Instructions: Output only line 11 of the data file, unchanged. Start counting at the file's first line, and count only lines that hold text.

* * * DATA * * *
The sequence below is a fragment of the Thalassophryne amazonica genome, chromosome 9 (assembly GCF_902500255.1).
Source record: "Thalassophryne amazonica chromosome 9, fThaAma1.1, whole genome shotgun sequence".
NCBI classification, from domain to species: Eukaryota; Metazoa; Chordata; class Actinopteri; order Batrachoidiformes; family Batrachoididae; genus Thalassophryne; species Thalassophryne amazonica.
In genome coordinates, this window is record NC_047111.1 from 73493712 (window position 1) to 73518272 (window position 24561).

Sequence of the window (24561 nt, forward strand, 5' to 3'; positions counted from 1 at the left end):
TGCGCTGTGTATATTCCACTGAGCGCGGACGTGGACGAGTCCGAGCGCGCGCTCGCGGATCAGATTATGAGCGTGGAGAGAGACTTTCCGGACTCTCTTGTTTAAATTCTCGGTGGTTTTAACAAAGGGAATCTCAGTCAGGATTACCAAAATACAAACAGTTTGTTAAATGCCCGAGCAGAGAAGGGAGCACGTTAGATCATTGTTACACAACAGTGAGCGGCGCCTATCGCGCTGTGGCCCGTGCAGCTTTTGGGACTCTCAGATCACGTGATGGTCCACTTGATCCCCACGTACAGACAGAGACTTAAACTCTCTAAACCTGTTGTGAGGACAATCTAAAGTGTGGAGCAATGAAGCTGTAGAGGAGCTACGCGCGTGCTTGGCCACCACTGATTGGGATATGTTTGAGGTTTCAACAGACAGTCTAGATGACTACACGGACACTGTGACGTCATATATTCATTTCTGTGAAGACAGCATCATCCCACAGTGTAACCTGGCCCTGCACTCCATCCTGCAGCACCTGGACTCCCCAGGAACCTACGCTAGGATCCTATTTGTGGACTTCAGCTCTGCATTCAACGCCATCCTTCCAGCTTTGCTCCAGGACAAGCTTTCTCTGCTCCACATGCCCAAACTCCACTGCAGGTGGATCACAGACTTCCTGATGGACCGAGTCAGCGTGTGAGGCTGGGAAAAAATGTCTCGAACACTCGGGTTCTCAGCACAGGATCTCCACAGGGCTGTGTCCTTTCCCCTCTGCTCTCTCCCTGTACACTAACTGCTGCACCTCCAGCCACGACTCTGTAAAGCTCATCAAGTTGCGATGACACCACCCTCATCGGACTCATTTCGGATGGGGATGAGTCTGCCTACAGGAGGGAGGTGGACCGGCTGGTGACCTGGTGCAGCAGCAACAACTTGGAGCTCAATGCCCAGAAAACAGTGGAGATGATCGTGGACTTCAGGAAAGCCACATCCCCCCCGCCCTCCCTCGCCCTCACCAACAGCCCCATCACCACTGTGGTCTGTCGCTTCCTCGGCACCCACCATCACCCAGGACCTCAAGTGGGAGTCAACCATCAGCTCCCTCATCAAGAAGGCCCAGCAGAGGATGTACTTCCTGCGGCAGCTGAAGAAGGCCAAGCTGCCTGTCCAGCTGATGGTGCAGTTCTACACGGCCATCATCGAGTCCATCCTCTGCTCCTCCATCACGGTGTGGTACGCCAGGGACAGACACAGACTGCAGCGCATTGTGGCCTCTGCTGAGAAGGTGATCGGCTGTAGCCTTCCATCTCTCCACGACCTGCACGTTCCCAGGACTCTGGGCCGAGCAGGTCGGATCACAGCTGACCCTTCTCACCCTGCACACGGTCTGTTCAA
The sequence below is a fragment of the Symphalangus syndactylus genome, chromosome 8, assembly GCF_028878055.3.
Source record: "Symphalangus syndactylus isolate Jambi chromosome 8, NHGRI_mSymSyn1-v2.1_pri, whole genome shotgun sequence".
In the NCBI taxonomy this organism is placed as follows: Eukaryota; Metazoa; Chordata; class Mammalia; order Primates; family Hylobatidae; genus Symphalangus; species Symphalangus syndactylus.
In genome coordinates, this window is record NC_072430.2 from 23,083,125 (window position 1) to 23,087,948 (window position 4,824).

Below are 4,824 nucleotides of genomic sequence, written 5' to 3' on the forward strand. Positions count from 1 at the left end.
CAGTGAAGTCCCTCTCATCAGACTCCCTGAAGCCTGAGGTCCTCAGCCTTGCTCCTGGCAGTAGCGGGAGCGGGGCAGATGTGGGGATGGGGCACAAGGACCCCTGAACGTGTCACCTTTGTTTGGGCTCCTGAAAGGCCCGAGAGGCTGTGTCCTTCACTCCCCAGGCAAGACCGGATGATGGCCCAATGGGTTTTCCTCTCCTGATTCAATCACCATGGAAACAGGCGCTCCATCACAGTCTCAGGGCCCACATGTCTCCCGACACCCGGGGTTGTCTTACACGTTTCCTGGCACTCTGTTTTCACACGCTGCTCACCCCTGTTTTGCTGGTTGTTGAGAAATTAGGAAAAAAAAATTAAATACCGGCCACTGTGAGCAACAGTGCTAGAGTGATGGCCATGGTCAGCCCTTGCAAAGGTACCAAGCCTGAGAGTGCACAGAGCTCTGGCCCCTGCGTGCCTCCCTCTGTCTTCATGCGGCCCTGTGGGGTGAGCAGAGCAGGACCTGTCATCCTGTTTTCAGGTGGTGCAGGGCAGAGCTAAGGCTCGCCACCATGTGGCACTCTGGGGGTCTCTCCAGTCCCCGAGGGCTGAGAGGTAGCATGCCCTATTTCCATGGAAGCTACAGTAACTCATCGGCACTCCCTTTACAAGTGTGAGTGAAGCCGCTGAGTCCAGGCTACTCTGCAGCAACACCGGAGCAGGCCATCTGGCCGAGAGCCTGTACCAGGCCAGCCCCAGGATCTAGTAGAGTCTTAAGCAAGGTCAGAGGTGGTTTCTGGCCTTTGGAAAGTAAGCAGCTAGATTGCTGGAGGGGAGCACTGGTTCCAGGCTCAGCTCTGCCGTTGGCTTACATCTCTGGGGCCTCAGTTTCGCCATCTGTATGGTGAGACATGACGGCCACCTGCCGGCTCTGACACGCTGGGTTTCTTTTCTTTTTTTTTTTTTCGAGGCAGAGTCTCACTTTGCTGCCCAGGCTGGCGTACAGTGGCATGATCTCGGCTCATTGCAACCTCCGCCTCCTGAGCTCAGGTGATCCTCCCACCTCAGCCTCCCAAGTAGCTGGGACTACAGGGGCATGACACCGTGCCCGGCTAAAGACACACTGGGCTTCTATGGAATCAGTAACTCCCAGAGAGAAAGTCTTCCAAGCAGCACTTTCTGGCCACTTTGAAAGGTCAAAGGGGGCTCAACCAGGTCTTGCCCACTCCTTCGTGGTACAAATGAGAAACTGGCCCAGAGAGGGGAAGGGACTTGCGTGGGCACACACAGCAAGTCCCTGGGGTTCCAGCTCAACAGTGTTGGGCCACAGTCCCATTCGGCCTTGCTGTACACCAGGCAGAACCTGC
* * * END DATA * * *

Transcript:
Below are 4,824 nucleotides of genomic sequence, written 5' to 3' on the forward strand. Positions count from 1 at the left end.